Friday, 8 July 2016

A marvellous display of Corbusier furniture from Chandigarh and Paris

A beautifully curated display in a small Mayfair gallery

I learnt of an exhibition of furniture by Le Corbusier through a Facebook post from my friend Sally Patrick, owner of the superb Haylett’s Gallery in Maldon (which I would urge you to visit). Yesterday, I managed to get the time to visit the Galerie Patrick Seguin in London, where the exhibition was held. The display area in the gallery consists of a single room, divided into two spaces. On the right side was furniture from Chandigarh, designed by Le Corbusier and Pierre Jeanneret. The background and context are explained in this caption:

The various items of furniture from Chandigarh were arranged around the reception area, with a large desk used for the gallery reception and admin.

Some items had been altered during refurbishment, like these armchairs which had originally been upholstered in leather, and which were now covered in black hide.

The back wall behind the desk was covered with a large black-and white photograph of one of the buildings in Chandigarh. Set into it was an enormous aerofoil-sectioned fin, mounted on vertical hinges. This was a ventilator panel from one o the buildings in the city which also served as a brise-soleil or sunbreak, one of Le Corbusier’s innovations.

Here are pictures from the gallery's own website:

The other half of the room consisted of a mock-up of a student room in the Masion du Brésil, a hostel for Brazilian students in the Cité Universitaire in Paris.

Another poster from the exhibition describes this project:

The furniture for the Maison du Brésil was designed by Corb and Charlotte Perriand. This was low-cost furniture, but elegant and beautifully proportioned. The bed is a simple platform on legs.

The free-standing wooden unit behind the bed incorporates a wardrobe with simple sliding fibreglass doors, shelving units holding trays, and a bookcase, while also serving as a room divider.

The wall-mounted reading light over the bed is made from a sheet of steel, with perforations that cast a beautiful pattern of light onto the wall above.

And here are a few other items:

As you can see from the website of the Maison du Bresil, the mock-up at the gallery is pretty similar to the way it is in the hostel today, which is heartening.

Might you be wondering how these items of furniture came to be on sale? After all, these buildings designed by Corb are still in use. I don't know about the Brazilian house, but the case of Chandigarh, the locals did not appreciate the value of the furniture, and vast quantities of them were abandoned, discarded, left in warehouses, or sold off, as described in an article from Wallpaper.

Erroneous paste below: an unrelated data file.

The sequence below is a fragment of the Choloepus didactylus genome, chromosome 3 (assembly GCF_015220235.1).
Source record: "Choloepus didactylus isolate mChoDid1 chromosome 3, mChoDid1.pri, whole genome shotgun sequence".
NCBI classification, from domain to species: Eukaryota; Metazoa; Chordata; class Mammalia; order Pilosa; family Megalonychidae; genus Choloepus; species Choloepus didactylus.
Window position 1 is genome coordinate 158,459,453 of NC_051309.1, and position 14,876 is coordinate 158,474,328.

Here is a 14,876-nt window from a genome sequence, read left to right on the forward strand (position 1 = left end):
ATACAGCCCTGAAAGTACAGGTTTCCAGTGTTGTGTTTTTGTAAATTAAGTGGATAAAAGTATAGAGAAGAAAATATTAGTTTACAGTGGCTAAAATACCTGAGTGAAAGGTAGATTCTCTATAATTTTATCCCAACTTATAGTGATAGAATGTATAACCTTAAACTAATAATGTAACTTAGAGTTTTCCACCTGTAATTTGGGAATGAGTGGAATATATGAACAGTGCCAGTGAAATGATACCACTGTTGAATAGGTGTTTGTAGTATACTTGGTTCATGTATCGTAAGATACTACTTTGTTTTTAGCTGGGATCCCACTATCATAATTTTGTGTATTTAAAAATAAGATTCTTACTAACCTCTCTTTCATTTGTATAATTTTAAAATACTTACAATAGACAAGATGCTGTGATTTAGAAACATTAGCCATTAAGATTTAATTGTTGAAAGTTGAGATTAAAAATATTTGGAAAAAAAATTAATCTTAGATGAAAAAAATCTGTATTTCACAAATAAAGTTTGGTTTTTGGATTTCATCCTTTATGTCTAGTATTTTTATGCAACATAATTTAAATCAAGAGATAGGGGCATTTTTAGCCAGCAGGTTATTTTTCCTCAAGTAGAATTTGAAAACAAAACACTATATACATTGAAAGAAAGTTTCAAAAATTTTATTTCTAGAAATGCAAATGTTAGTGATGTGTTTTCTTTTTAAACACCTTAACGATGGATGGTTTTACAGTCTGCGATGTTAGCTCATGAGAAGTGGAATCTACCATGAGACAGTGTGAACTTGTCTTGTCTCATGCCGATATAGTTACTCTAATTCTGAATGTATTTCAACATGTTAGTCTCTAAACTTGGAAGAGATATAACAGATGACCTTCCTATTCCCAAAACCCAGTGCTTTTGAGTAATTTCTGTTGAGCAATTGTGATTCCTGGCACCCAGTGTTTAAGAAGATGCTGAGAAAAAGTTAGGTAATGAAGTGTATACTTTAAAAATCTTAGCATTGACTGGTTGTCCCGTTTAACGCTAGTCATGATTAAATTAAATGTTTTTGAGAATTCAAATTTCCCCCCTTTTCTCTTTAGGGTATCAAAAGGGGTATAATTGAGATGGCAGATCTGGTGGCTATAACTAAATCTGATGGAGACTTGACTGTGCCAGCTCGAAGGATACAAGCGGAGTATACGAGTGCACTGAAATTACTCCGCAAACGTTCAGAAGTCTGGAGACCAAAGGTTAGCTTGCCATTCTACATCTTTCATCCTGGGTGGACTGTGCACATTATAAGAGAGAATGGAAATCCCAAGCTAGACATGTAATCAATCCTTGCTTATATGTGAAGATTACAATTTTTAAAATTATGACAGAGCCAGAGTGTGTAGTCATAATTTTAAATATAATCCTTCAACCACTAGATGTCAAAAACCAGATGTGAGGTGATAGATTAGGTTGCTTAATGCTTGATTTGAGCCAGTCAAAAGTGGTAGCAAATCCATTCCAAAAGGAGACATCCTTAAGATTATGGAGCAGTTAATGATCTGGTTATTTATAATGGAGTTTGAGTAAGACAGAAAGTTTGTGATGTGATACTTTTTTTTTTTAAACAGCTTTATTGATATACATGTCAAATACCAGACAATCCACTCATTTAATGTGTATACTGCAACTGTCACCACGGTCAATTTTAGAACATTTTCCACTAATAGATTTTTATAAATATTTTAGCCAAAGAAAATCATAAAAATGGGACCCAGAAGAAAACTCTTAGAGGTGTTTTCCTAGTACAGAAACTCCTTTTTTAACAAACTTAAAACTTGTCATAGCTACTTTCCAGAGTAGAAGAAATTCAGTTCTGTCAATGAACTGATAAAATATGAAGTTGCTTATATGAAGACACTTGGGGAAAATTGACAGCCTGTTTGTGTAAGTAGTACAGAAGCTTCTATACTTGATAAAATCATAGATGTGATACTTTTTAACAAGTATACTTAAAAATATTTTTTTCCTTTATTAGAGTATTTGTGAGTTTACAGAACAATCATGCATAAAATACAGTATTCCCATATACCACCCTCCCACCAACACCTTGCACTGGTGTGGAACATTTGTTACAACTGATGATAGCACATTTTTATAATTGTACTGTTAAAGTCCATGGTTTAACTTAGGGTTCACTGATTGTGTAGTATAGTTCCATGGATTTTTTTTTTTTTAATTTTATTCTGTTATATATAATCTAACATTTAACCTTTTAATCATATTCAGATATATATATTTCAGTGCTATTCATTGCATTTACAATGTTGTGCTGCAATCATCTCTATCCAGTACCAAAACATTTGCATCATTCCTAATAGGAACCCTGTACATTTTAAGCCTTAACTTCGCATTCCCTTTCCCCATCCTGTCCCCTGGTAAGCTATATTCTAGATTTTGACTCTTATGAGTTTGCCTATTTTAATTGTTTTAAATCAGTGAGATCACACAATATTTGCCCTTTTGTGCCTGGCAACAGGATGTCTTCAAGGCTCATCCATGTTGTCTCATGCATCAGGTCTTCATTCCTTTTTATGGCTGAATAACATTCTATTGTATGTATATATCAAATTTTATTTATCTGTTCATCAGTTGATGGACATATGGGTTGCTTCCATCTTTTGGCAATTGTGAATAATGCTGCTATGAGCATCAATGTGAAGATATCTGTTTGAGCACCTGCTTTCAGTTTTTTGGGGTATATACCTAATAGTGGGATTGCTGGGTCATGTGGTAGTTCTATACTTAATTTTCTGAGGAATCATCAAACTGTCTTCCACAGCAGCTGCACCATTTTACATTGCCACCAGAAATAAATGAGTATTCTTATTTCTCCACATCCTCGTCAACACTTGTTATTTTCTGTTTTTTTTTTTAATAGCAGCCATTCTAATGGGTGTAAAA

One of the early collectors was in fact Patrick Seguin, who bought up unwanted and often broken furniture from Panjab University in 2000, as reported in the Hindustan Times. The value of these works is now appreciated in India, and it has been illegal to remove furniture from the city without official permission, but the government of India is at present unable to prevent their sale abroad.

I appreciate that the market has its own logic, but I can’t help feeing that there is something unsettling and discordant about the way in which these items of furniture which were designed for a mass market have become luxury items. A competent carpenter could easily copy any of the items of wooden furniture on display, although might be protected by copyright laws in your country, in case you are tempted.

On that subject, copyright protection for furniture was recently extended in the UK from the original 25 years after the designer’s death, to 75 years, in conformity with EU legislation. As the owner of several items of replica furniture, I’m ambivalent about this. I can see both sides of the argument (and voted for Britain to remain in the EU, by the way), but I think that 25 years’ protection was perfectly adequate. I’m inclined to agree with Stephen Bayley:
“The essential, defining proposition of modern design is – or rather, was – that an idea can be limitlessly reproduced at low cost,” he says. “Clearly, the legislation may protect the auteur, but it seems to me at odds with the principles of widely available democratised luxury which make design such an interesting subject. The danger as I see it is that too costive a view of copyright protection might bring the subject into the ancient realms of rarity, preciousness, attribution, provenance and all the other antique stuff that attends fine art."
(from Why the UK replica furniture market is about to be hit by new copyright laws. Tim Willis. Monday 15 February 2016. The Independent).

Getting back to the furniture on display at the exhibition, it's beautiful, and beautifully displayed in a thoughtful manner that illustrates the context for which the items were made. Some writers have expressed unhappiness about the way in which India's heritage has been sent overseas, but all these items were bought legally, or salvaged from rubbish dumps. I'm delighted that some people from Europe saw the value of the furniture in Chandigarh and rescued it from neglect or worse. From my experiences in Singapore from the 1970s to the late 1980s, (or rather those of my father, a keen conservationist), I'm pretty certain that it would have been futile back then to convince the locals in Chandigarh of the value of their heritage. It's just the way things were back then.

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